Statement - Taking The First Nations Financial Transparency Act One Step Further Toward Accountable and Transparent First Nation Governments
OTTAWA, July 25, 2014 /CNW/ - The Honourable Bernard Valcourt, Minister of Aboriginal Affairs and Northern Development, issued the following statement today:
"First Nations, like all Canadians, deserve transparency and accountability from their elected officials. That is why the Government of Canada introduced the First Nations Financial Transparency Act, which received Royal Assent in 2013. This Act is one example of how our Government is taking action to ensure First Nations have access to information detailing how public funds are spent in their communities. It also is a further step in our commitment to encourage transparency and accountability in First Nations governance, and does not increase reporting requirements.
July 29, 2014, will mark another important date on the road toward the goal of improved governance. In accordance with the First Nations Financial Transparency Act, First Nations defined as Indian Bands under the Indian Act are now required to publish their audited consolidated financial statements and schedules of remuneration and expenses of Chiefs and Councillors on the Internet. This is consistent with generally accepted accounting rules that already apply to government-owned businesses across Canada, and reporting requirements for Members of Parliament under the Parliament of Canada Act and the Salaries Act.
First Nations community members will not have to request the information through Band offices, but still have the option to do so. With increased access to basic financial information, community members can make more informed decisions about the financial management and reporting of their elected officials.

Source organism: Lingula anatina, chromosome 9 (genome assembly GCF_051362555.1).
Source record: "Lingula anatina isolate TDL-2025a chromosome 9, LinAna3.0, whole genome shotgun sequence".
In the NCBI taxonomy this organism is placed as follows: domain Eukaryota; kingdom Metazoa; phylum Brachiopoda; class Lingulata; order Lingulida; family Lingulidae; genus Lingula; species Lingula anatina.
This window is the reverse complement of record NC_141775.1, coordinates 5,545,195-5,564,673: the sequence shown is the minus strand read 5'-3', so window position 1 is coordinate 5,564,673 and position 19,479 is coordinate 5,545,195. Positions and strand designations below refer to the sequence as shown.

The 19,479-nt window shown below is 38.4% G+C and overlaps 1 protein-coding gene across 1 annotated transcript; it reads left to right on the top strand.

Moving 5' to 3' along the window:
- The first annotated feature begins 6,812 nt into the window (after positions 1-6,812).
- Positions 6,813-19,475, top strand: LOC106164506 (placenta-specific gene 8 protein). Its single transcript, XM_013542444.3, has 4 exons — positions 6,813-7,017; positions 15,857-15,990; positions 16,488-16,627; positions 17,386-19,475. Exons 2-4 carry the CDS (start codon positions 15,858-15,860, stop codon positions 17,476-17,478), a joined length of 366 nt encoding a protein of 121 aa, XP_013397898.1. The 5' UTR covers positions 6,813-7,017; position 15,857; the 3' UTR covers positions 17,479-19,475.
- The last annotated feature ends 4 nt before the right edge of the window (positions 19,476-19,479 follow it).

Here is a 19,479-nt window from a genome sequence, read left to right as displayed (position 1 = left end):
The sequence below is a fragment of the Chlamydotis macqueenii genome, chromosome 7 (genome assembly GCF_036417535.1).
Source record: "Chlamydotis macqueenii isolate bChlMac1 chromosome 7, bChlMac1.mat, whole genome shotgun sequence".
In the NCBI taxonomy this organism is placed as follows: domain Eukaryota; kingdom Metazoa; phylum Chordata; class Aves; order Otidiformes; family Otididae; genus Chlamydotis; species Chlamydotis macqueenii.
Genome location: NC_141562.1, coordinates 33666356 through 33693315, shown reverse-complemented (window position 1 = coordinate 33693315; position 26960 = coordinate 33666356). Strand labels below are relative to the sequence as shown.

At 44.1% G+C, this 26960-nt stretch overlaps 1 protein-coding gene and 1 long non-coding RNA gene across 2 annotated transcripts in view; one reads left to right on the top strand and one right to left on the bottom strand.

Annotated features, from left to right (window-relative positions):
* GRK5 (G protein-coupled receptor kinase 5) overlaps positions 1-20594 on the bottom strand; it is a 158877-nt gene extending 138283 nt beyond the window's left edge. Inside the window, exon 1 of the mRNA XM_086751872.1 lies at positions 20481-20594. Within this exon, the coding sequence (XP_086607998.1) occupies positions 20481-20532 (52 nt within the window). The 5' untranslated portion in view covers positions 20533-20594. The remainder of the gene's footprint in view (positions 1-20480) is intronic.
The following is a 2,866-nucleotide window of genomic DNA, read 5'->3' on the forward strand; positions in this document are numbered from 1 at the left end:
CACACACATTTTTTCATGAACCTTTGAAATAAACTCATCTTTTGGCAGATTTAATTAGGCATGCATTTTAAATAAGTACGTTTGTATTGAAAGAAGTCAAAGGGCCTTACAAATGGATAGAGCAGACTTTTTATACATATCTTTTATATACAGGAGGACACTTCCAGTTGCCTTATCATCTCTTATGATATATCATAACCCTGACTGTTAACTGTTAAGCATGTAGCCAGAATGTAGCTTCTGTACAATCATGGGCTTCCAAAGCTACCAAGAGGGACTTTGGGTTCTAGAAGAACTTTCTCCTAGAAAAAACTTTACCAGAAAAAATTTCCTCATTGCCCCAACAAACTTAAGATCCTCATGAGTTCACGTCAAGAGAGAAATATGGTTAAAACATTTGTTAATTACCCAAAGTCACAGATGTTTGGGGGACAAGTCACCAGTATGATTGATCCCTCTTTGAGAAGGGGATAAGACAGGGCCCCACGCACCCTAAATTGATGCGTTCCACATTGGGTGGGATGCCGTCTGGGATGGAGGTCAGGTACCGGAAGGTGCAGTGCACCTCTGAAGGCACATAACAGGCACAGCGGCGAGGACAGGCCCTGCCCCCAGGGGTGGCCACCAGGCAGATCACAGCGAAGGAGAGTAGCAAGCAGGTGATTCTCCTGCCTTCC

It is important to note that this is not a new requirement and does not increase the reporting burden of First Nations. First Nations are already required to produce annual consolidated financial statements which are audited by independent accredited professional auditors and schedules of remuneration and expenses for Chiefs and Councillors, as part of their funding agreements with AANDC.
Work toward the government's goal of reducing the administrative burden is already well underway and we continue to make progress. The Act is also helping to encourage investment, economic development and growth, by creating a better environment for private sector investment, which strengthens the foundation necessary for the long-term prosperity in First Nation communities across the country.
First Nations that have yet to submit their audited consolidated financial statements and schedules of remuneration and expenses for Chiefs and Councillors are encouraged to submit the documents as soon as possible. My department will continue to post as the documents are received. "
First Nations Financial Transparency Act
Frequently Asked Questions: First Nations Financial Transparency Act
First Nations Profiles – Audited Consolidated Financial Statements and Schedule of Remuneration and Expenses
Reducing the Administrative Burden of First Nations
Questions and Answers Related to the First Nations Financial Transparency Act (FNFTA)
This statement is available on the Internet at www.aandc.gc.ca.
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SOURCE Aboriginal Affairs and Northern Development CanadaFor further information: Minister's Office, Erica Meekes, Press Secretary, Office of the Honourable Bernard Valcourt, 819-997-0002; Media Relations, Aboriginal Affairs and Northern Development Canada, 819-953-1160